It has been pointed out by much of the media that Southern California is not a hockey town.
True, the term "Southern California" seems to imply a region, not a town, but in this hyper-sensitive metropolitan area where everyone wants to be their own metro area, it is the politically correct term.
Politically correct -- that is something Anaheim general manager Brian Burke does not spend a lot of time worrying about, yet the correct politician was on hand for the ceremonial faceoff of Monday's Stanley Cup Finals opening game.
Arnold Schwarzenegger -- aka the Governator -- received a loud round of applause after being introduced by PA announcer Phil Hulett. Although it is customary for politicians to be booed at sports event, this was different.
In star-studded SoCal, arguably the biggest local celebrity of all was on hand. At a hockey game. In Southern California.
Yes, these Ducks are making inroads in the local market. The media attention is not where it needs to be, the interest of the general public is not where many would like, and the general city-wide feeling that this is the Stanley Cup Finals is not present.
Yet at the same time, the Honda Center was as full as it has ever been by the time the teams took to the ice. Dozens of people were lined up for hours outside the box office waiting for tickets to be released. The cheapest seats from the team's ticket exchange and online brokers were selling for $400-500, and lower level seats were nearly double that cost.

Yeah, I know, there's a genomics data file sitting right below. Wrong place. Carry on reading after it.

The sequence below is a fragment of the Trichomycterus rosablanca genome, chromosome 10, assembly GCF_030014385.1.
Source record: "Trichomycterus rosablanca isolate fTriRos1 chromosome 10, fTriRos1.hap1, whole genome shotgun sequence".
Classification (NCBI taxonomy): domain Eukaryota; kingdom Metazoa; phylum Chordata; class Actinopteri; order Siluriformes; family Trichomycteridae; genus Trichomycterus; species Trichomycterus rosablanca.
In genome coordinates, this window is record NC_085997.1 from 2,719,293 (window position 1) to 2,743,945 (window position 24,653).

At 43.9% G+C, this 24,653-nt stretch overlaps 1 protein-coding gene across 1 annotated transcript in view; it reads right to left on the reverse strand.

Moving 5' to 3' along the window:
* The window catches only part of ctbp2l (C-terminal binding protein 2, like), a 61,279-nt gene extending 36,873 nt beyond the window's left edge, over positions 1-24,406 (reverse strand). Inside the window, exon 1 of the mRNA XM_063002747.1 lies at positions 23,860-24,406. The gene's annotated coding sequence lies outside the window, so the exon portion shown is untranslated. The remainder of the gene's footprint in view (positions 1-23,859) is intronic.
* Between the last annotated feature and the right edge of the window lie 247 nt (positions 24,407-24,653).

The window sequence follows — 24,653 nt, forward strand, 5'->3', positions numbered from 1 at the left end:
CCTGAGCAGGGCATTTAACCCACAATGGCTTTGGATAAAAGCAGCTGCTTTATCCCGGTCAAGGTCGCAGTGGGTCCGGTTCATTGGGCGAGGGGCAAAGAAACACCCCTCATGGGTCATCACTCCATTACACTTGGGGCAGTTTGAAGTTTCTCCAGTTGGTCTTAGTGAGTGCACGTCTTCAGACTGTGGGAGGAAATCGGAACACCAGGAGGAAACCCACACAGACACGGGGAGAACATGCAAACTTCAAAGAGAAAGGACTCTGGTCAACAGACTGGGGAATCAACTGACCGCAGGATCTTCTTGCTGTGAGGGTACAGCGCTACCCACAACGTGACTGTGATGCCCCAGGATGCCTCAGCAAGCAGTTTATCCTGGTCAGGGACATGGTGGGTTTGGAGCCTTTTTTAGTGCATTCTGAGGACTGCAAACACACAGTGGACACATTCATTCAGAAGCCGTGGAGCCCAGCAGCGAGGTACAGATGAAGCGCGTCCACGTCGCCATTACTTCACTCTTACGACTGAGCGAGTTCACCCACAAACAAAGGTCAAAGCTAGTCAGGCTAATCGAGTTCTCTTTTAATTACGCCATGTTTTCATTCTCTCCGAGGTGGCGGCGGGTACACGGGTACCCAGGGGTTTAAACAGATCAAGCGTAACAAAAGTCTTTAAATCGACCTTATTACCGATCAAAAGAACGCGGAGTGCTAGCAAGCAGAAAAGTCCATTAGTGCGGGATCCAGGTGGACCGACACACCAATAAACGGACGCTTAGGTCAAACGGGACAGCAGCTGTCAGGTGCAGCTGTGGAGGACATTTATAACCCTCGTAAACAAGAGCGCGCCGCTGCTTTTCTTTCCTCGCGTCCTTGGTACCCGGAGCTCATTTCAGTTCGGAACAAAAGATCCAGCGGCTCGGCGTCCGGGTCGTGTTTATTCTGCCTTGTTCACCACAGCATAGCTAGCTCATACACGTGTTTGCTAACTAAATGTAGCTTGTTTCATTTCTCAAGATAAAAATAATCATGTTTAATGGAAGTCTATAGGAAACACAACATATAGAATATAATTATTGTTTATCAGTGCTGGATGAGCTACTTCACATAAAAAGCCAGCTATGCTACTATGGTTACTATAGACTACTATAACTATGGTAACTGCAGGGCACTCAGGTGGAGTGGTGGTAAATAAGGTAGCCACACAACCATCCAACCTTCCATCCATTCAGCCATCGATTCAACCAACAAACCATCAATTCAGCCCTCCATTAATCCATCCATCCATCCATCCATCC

Even the Lakers were never like this.
The atmosphere outside the building an hour before game time resembled a circus.
Owners Henry and Susan Samueli set up a giant circus-like VIP tent in the parking lot for guests such as Jerry Bruckheimer, Cuba Gooding Jr., and Arnold Schwarzenegger. At the same time, about a dozen police on horseback marched past the tent, resembling a grand entrance for a circus.
Inside, the game was anything but a circus.
After nearly a week of talk, it was time for some action. By the time 60 minutes had been played, a number of things were evident.
Anaheim's checking line of Sammy Pahlsson, Rob Niedermayer, and Travis Moen did an outstanding job of shutting down Ottawa's big line of Dany Heatley, Jason Spezza, and Daniel Alfredsson -- on this night at least.
The Ducks' checking unit outhit the Capital Punishment line 14-2, outshot them 12-5, and scored the game winner late in the third period.
Moen, parked in the slot, took a pass from Rob Niedermayer and fired the puck past Ray Emery with 2:51 left in the final stanza. The winning goal coming from Anaheim's checking line seemed strangely appropriate, considering their domination was the story of the game.
Ottawa's big line also turned over the puck five times as the Ducks appeared to expose a supposed weakness in the Eastern Conference Champions. Prior to the conference finals, Jamie Heward speculated Ottawa turns the puck over as much as or more than any team in the league, and it burned the Senators on this night.
Even the first goal came off a turnover, albeit a forced turnover. Drew Miller, brother of Buffalo goaltender Ryan Miller, got a little revenge for the family when his hit caused Wade Redden to hurry up his clearing attempt along the left wing boards midway through the first period.